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Turbocharger

Jan 23rd, 2022 at 08:28   Automobiles   Bathinda   44 views
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turbocharger is a device fitted to a vehicle's engine that is designed to improve the overall efficiency and increase performance. This is the reason why many auto manufacturers are choosing to turbocharge their vehicles. The new Chevrolet Trax and Equinox are both offered with turbocharged engines and as time goes on, more and more vehicles will be fitted with them.

A turbo is made up of two halves joined together by a shaft. On one side, hot exhaust gasses spin the turbine that is connected to another turbine which sucks air in and compresses it into the engine. This compression is what gives the engine the extra power and efficiency because as more air can go in the combustion chamber, more fuel can be added for more power.

Turbochargers also improve the fuel efficiency of a vehicle however there is a misconception when it comes to turbocharged vehicles and fuel efficiency. Taking a naturally aspirated engine and slapping on a turbocharger on it will not improve fuel efficiency. The way that manufacturers improve fuel efficiency though turbocharging is by down-sizing an engine and then turbocharging it. For example, take a 2.5L inline-4 cylinder naturally aspirated engine and decrease the displacement to 1.4L and then turbocharger it. The smaller, turbocharged engine would still have the same performance figures (or slightly better) but because of the smaller displacement, it would also use less fuel.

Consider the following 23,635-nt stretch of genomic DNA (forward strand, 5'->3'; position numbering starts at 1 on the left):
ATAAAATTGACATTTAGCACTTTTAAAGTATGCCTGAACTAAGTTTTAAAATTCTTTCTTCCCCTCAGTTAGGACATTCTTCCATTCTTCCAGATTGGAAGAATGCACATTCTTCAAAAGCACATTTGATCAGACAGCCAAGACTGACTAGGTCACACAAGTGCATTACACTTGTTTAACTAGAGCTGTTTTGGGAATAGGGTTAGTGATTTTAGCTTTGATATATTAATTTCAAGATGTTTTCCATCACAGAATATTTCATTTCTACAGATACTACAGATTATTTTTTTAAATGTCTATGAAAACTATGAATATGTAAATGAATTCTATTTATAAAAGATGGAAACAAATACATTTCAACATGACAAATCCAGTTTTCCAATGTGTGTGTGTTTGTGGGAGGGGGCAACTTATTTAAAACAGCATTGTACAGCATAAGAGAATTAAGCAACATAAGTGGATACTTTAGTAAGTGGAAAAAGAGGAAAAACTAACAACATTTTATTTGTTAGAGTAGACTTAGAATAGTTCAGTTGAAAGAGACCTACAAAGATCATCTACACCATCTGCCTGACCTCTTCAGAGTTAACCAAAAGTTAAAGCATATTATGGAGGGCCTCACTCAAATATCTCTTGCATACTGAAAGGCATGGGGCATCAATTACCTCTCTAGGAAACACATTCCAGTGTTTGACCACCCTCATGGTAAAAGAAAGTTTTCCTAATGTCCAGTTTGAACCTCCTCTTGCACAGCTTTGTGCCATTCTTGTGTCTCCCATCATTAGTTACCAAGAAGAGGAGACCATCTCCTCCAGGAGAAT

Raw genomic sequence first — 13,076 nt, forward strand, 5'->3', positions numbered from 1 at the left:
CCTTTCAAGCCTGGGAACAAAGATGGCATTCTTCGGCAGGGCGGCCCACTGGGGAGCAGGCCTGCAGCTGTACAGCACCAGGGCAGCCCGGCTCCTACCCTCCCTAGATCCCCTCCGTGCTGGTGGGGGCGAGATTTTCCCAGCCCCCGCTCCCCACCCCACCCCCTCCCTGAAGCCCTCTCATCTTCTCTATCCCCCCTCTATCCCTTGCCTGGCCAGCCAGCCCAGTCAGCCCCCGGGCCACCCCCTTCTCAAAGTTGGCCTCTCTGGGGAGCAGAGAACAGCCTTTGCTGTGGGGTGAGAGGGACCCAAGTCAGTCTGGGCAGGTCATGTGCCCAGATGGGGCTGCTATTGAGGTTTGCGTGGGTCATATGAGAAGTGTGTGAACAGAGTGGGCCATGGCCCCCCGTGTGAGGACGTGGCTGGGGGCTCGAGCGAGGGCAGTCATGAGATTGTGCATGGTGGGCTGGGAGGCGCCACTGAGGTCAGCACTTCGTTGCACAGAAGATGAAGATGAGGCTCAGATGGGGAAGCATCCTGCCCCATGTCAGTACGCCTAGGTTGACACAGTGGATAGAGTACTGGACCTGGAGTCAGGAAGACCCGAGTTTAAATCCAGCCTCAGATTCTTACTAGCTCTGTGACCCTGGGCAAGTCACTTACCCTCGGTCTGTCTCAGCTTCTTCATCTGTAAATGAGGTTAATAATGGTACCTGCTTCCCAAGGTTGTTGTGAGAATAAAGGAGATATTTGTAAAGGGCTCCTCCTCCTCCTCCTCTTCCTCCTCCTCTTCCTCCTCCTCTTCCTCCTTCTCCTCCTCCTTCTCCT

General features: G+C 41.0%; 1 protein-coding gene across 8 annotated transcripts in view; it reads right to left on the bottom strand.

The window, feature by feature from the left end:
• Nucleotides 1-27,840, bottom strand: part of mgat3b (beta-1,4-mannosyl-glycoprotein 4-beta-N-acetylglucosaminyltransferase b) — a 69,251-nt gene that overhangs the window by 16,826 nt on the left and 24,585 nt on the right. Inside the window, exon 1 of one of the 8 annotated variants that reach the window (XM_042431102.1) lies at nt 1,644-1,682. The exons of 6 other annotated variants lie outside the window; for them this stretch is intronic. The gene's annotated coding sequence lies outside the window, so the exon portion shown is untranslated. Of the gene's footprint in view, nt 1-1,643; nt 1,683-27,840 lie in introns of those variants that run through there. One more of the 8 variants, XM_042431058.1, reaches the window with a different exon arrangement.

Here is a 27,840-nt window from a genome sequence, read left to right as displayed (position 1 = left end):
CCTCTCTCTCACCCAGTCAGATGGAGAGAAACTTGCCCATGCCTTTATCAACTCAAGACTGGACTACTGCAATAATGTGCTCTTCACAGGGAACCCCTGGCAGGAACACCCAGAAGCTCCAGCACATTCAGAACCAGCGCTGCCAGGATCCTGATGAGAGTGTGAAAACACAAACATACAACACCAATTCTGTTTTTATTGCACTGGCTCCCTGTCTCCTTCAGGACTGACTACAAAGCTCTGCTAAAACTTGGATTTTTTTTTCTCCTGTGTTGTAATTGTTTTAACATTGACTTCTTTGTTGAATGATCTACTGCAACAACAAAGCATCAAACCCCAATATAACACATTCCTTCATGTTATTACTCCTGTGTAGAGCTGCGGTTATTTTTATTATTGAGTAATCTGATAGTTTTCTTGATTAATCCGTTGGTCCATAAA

In automotive applications, "boost" refers to the amount by which intake manifold pressure exceeds atmospheric pressure at sea level. This is representative of the extra air pressure that is achieved over what would be achieved without the forced induction. The level of boost may be shown on a pressure gauge, usually in bar, psi or possibly kPa. The control of turbocharger boost has changed dramatically over the 100-plus years of their use. Modern turbochargers can use wastegates, blow-off valves and variable geometry, as discussed in later sections.

In petrol engine turbocharger applications, boost pressure is limited to keep the entire engine system, including the turbocharger, inside its thermal and mechanical design operating range. Over-boosting an engine frequently causes damage to the engine in a variety of ways including pre-ignition, overheating, and over-stressing the engine's internal hardware. For example, to avoid engine knocking (also known as detonation) and the related physical damage to the engine, the intake manifold pressure must not get too high, thus the pressure at the intake manifold of the engine must be controlled by some means. Opening the wastegate allows the excess energy destined for the turbine to bypass it and pass directly to the exhaust pipe, thus reducing boost pressure. The wastegate can be either controlled manually (frequently seen in aircraft) or by an actuator (in automotive applications, it is often controlled by the engine control unit).

Therefore, there are many kinds of turbocharger for different types of vehicles like Turbocharger for AudiTurbocharger for SeatTurbocharger for SkodaTurbocharger for VolkswagenTurbocharger for BMWTurbocharger for Mercedes-BenzTurbocharger for ToyotaTurbocharger for VolvoTurbocharger for Hyundai, etc.

 

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Car Brand
BMW